Cost Of Debt

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What is the 'Cost Of Debt'

The effective rate that a company pays on its current debt. This can be measured in either before- or after-tax returns; however, because interest expense is deductible, the after-tax cost is seen most often. This is one part of the company's capital structure, which also includes the cost of equity.

BREAKING DOWN 'Cost Of Debt'

A company will use various bonds, loans and other forms of debt, so this measure is useful for giving an idea as to the overall rate being paid by the company to use debt financing. The measure can also give investors an idea as to the riskiness of the company compared to others, because riskier companies generally have a higher cost of debt.

To get the after-tax rate, you simply multiply the before-tax rate by one minus the marginal tax rate (before-tax rate x (1-marginal tax)). If a company's only debt were a single bond in which it paid 5%, the before-tax cost of debt would simply be 5%. If, however, the company's marginal tax rate were 40%, the company's after-tax cost of debt would be only 3% (5% x (1-40%)).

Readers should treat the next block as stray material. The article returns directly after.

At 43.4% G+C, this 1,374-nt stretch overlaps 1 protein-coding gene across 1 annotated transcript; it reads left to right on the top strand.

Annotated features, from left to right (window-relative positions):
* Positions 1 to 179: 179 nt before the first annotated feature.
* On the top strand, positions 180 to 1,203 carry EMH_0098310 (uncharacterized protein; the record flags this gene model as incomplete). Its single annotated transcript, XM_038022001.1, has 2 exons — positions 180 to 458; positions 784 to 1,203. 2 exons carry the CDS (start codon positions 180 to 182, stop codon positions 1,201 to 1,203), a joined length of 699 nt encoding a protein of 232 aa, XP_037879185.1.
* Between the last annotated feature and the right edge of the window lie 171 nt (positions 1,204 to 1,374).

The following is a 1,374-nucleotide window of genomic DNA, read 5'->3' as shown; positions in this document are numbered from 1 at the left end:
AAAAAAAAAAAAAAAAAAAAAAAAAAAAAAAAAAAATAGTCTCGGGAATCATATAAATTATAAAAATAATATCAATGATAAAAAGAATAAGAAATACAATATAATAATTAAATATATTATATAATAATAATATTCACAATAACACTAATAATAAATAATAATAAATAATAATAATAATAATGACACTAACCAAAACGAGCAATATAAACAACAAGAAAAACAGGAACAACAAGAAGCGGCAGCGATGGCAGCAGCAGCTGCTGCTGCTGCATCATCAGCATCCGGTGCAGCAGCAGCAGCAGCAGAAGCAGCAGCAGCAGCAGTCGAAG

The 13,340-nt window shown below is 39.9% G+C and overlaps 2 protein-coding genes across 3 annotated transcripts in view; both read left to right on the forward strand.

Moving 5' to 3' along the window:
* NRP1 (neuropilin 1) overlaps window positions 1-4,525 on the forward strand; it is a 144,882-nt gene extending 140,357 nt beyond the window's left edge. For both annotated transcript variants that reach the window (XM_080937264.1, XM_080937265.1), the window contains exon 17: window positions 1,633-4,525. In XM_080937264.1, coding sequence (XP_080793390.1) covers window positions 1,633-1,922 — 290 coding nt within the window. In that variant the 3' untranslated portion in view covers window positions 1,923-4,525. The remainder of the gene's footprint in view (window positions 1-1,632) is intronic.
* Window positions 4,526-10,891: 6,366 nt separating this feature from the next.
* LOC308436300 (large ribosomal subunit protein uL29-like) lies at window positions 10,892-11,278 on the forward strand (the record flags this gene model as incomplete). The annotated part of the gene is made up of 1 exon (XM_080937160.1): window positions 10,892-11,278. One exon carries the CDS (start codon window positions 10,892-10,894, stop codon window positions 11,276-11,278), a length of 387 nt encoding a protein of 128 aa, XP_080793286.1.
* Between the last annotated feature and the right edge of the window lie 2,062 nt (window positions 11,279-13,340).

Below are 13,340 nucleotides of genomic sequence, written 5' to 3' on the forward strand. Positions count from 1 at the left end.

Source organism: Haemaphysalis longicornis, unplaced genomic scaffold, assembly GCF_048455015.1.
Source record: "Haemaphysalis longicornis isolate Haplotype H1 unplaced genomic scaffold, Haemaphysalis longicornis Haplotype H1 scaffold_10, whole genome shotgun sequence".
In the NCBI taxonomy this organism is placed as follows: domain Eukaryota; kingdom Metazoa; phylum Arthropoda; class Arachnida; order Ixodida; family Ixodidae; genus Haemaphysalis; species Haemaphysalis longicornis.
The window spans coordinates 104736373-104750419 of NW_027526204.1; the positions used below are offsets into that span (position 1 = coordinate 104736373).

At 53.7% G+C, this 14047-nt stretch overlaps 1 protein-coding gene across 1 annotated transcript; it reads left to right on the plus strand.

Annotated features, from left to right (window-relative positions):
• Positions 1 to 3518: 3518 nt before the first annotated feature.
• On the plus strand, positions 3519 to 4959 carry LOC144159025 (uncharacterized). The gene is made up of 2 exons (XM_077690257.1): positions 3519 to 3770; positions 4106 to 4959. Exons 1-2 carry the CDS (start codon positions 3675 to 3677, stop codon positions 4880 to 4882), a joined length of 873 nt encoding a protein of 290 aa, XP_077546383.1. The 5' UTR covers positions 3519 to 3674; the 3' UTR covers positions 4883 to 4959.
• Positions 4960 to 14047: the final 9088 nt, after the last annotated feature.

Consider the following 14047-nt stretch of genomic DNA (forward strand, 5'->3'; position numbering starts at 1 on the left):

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RELATED FAQS
  1. Do companies measure their cost of debt with before- or after-tax returns?

    Understand the before and after-tax calculations of cost of debt capital and how each is useful in deciding between funding ... Read Answer >>
  2. How do you calculate the ratio between debt and equity in the cost of capital

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  3. How does opportunity cost impact how cost of debt is evaluated?

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  4. What is the difference between cost of debt capital and cost of equity?

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  5. How does a company choose between debt and equity in its capital structure?

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